Mining firm Minerals and Metals Group (MMG) and the Tasmanian Department of Health & Human Services (DHHS) told Rosebery residents Thursday that results of MMG's extensive soil, dust and water tests in the Tasmanian town, including blood tests on locals, found no evidence that heavy metals have harmed the community's population.

The environmental testing program conducted over the past eight months saw low levels of lead in MMG Rosebery employees and community members, MMG said in a press release.

Blood lead levels in Rosebery children are within the same range as found in other non-mining areas of Australia, MMG said.

Results from the 2,000 soil, dust and water samples collected and analysed show only one suburb in Rosebery has an average lead level marginally above the Health Investigation Level for residential land. While there are some elevated soil lead levels in this and other suburbs, they are manageable with good health and hygiene practices, MMG said.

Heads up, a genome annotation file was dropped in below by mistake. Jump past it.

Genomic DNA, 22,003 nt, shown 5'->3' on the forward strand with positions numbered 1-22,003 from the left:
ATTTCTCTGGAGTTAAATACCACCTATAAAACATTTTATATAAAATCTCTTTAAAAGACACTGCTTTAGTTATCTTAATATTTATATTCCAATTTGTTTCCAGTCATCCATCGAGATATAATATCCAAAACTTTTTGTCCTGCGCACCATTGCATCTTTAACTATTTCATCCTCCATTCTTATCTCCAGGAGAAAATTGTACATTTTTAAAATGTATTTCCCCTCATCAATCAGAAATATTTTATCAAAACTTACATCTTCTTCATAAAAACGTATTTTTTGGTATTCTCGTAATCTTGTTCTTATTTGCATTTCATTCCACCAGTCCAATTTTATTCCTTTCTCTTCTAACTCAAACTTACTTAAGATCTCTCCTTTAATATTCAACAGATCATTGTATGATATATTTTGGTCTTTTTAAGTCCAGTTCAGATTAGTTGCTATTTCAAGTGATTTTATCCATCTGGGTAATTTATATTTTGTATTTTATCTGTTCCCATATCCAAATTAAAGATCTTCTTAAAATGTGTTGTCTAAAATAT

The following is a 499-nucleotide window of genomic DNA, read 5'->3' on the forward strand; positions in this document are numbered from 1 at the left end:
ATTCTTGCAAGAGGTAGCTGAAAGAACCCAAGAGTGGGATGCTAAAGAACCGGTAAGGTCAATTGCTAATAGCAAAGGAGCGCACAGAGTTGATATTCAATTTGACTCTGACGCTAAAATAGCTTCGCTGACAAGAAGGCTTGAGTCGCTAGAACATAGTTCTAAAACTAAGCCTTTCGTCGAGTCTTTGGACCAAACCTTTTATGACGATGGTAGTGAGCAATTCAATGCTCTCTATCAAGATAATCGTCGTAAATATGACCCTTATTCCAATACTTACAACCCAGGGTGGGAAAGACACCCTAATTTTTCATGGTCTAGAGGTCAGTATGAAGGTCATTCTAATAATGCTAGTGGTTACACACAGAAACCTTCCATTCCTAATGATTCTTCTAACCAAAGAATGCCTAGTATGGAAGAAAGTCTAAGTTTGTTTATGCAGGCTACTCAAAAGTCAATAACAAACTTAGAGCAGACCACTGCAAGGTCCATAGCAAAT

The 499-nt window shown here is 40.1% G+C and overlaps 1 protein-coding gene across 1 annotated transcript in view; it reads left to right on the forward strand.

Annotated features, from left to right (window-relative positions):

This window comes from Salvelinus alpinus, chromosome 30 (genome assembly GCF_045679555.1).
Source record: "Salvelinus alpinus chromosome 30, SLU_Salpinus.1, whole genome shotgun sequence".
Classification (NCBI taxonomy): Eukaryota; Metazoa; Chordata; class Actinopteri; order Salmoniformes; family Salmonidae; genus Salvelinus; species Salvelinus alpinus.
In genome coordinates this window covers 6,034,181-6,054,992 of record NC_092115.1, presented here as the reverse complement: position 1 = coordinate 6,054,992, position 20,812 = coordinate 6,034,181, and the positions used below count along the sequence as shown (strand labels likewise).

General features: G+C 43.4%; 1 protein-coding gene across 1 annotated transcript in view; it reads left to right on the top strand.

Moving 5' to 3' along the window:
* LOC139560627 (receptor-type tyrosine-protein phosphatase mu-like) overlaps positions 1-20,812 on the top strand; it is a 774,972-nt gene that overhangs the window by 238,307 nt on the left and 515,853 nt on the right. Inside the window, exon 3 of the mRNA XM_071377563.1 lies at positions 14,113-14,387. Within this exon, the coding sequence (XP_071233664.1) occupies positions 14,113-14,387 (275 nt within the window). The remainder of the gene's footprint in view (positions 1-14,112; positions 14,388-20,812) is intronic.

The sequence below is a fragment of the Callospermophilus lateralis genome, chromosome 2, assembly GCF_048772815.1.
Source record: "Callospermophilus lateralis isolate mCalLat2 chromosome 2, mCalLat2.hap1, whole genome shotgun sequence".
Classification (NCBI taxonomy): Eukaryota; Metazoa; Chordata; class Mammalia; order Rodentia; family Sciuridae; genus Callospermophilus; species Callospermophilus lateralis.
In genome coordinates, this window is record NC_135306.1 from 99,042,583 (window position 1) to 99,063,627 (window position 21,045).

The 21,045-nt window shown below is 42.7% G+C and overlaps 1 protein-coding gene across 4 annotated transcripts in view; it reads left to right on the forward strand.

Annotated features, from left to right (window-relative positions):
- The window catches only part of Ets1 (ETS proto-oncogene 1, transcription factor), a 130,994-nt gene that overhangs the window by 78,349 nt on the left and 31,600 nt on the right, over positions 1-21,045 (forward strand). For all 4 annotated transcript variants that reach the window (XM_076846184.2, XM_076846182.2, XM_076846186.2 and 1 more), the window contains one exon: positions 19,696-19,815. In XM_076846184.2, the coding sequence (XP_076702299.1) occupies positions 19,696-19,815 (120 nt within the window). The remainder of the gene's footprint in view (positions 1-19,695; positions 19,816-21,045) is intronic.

According to MMG, elevated levels of heavy metals on some property have not harmed human health.
As to locals' concern of mine dusts reaching their homes, MMG said it is now upgrading its equipment to address this issue with the Environmental Protection Authority involved in monitoring air quality in Rosebery.

MMG Rosebery General Manager John Lamb promised to continue offering blood tests free of charge to any community member who wants to check blood lead levels for them or their family members.
Lamb added that MMG will work with the DHHS and West Coast Council to ensure that residents know what precautions to take living in a mining town.